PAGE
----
JAKARTA - A massive demonstration by tens of thousands of Indonesian Muslims against Jakarta 's governor turned ugly Friday as they burned police cars and officers were injured in angry clashes.

The violent scenes - just metres from the presidential palace and city hall - marred an otherwise peaceful rally against Governor Basuki Tjahaja Purnama, a Christian accused of blasphemy.

Three officers were injured as radical protesters hurled stones and bottles at police , who responded with tear gas, national police spokesman Boy Rafli Amar told AFP.

"I hope the injuries are not serious, they have been taken away from the scene," he said. "The latest situation is we're persuading the protesters to go home, and some have started to leave, especially after we fired tear gas. But some still refuse."

Police had earlier declared the much-hyped demonstration against Purnama, in which 50,000 protesters gathered at the city's largest mosque before taking to the streets in a huge show of force, a largely peaceful affair.

Authorities took no chances in the lead up to the protest, deploying 18,000 officers and extra soldiers across Jakarta amid fears that radical elements could infiltrate the march.

The demonstration appeared to be dying down by dusk as thousands began leaving the protest zone. But as night fell mobs of hardliners, draped in the white uniforms favoured by Indonesian extremist groups, ran amok and attacked police , who hit back with tear gas, water cannon and truncheons.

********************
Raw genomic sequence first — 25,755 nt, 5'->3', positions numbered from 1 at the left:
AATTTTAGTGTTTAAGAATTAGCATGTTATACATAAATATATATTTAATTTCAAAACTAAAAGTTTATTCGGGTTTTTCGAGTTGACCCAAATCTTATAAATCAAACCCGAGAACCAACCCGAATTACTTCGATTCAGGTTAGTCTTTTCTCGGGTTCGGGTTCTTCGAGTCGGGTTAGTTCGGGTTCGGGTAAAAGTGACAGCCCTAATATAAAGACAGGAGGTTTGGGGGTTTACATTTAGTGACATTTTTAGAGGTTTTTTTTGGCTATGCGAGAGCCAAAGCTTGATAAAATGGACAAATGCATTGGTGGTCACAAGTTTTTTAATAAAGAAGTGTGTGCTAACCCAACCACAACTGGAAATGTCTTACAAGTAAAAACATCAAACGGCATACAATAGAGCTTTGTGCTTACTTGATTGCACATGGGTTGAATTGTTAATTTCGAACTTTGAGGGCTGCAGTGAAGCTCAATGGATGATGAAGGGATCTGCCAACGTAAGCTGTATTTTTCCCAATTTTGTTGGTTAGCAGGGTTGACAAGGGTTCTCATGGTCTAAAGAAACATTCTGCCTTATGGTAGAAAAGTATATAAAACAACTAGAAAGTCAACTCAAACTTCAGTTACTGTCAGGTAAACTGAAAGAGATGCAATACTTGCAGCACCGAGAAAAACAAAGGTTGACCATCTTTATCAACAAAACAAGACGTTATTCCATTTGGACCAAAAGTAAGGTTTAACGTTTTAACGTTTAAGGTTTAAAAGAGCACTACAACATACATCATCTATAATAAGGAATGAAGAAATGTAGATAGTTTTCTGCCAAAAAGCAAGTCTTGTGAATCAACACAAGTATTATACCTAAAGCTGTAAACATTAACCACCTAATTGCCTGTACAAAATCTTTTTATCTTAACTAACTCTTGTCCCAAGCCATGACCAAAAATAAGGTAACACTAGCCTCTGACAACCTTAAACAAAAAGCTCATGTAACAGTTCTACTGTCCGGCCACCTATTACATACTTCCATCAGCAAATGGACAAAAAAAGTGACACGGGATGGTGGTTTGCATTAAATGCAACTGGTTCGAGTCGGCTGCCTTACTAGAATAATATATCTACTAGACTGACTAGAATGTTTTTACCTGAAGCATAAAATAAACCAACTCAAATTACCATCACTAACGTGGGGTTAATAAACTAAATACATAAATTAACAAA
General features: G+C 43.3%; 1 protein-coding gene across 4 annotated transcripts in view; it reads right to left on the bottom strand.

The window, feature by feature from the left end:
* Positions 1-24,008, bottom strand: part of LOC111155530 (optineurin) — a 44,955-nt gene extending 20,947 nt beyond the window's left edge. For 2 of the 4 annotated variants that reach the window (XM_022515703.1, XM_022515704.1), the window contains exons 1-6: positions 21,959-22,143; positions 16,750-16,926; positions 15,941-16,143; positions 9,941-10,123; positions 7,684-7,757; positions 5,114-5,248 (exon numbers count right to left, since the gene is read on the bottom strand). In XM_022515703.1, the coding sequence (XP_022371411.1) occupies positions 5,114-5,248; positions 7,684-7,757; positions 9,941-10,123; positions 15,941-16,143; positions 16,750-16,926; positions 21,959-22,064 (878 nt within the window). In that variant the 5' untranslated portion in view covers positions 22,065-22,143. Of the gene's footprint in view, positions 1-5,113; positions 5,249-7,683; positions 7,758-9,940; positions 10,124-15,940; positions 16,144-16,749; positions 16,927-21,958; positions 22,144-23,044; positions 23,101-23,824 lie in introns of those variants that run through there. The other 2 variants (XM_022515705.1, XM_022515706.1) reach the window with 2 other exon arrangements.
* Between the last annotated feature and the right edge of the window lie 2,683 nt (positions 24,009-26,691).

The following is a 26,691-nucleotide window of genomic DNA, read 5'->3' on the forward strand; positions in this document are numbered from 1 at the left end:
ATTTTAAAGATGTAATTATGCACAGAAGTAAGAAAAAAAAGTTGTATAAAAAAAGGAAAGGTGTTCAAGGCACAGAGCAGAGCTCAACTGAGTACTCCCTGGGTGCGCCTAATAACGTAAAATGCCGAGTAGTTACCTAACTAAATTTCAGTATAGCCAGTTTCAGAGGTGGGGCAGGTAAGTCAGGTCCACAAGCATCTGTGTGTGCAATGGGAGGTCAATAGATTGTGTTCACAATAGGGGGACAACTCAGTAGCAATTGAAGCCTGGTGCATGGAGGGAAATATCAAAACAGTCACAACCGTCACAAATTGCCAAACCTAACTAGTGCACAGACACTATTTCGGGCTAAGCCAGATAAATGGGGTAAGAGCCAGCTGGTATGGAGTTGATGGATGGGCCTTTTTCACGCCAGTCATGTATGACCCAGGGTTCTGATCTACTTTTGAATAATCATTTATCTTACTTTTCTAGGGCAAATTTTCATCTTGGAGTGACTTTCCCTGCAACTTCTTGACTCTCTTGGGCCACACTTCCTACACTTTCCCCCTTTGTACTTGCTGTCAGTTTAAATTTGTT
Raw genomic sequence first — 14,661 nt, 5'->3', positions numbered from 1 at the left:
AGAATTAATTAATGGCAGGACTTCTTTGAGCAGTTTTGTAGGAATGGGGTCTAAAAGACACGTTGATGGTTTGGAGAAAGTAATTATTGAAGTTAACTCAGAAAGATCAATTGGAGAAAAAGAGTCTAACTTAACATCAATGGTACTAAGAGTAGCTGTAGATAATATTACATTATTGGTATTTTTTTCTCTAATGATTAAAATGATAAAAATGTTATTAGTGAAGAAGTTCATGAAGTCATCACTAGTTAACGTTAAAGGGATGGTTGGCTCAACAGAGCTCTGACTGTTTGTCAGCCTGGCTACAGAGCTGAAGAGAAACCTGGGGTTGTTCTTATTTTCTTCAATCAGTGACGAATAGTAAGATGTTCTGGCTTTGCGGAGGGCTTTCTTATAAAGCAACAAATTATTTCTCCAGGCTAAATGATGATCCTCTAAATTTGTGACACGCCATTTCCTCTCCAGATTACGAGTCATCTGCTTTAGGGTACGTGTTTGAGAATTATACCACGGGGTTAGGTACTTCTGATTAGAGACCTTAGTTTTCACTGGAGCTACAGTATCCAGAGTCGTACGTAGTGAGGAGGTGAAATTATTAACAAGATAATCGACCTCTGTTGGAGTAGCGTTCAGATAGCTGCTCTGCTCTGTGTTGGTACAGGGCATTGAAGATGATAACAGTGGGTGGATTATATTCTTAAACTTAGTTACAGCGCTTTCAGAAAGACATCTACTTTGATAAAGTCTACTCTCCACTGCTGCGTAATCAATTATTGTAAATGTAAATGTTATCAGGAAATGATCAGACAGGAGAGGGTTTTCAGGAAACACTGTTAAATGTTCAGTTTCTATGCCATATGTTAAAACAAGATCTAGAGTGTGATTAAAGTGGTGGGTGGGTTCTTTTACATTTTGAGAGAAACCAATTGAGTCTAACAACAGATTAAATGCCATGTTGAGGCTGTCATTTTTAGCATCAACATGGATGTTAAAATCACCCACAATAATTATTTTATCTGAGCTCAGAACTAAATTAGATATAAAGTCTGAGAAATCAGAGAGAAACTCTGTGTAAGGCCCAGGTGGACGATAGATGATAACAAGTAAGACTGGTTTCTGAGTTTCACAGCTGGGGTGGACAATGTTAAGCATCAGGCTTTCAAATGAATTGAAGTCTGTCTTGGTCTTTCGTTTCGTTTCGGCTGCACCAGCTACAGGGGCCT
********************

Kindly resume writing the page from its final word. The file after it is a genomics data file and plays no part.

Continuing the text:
Gangs torched police vehicles in front of the presidential palace, an AFP correspondent at the scene reported.

The protest was triggered by accusations that Purnama, better known by his nickname Ahok, insulted Islam by criticising opponents who used Quranic references to attack him ahead of an election in February.

Purnama apologised for the remarks, but his opponents have built a groundswell of support calling for his arrest and incarceration under Indonesia's blasphemy laws.

The protesters have called for his death and promised Friday's turnout would eclipse a similar rally last month that drew 10,000 chanting demonstrators to the streets.

Some foreign embassies warned their citizens to steer clear of the demonstration.

Anger spread beyond the capital, with solidarity marches also held across Java and in cities as far away as Makassar in Indonesia's east.

President Joko Widodo met this week with religious and political leaders to issue a unified call against violence while police sought to ease tensions by holding prayer sessions and broadcasting calls for peace on social media.

Purnama is hugely popular in other quarters for his determination to clean up Jakarta , an overcrowded, disorganised and polluted metropolis.

He became Jakarta governor in November 2014, but was not elected to the post. He was deputy governor and automatically became governor after incumbent Widodo was elected Indonesian president.